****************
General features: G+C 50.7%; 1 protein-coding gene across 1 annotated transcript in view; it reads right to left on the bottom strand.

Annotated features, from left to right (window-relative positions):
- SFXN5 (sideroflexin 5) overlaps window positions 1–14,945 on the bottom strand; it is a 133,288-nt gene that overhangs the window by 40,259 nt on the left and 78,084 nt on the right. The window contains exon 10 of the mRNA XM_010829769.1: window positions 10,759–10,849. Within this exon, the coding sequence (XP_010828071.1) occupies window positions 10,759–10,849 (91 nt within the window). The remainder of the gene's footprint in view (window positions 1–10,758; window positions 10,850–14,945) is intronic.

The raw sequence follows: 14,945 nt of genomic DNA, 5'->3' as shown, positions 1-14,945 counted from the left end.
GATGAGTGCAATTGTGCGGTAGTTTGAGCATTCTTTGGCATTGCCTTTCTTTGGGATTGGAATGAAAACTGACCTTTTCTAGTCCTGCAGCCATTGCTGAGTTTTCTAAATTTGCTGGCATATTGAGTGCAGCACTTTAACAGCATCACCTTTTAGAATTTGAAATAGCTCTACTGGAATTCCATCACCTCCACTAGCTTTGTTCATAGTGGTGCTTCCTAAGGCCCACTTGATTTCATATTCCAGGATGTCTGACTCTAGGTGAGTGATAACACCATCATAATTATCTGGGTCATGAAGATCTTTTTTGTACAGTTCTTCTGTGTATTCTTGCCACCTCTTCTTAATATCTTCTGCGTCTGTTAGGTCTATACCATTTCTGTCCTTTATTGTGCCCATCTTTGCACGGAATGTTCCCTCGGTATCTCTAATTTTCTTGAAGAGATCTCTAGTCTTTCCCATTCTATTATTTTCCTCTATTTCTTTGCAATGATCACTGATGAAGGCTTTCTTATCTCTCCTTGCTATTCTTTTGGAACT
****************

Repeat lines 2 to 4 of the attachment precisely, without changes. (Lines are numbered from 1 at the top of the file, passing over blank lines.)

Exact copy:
Annotated features, from left to right (window-relative positions):
- SFXN5 (sideroflexin 5) overlaps window positions 1–14,945 on the bottom strand; it is a 133,288-nt gene that overhangs the window by 40,259 nt on the left and 78,084 nt on the right. The window contains exon 10 of the mRNA XM_010829769.1: window positions 10,759–10,849. Within this exon, the coding sequence (XP_010828071.1) occupies window positions 10,759–10,849 (91 nt within the window). The remainder of the gene's footprint in view (window positions 1–10,758; window positions 10,850–14,945) is intronic.

The raw sequence follows: 14,945 nt of genomic DNA, 5'->3' as shown, positions 1-14,945 counted from the left end.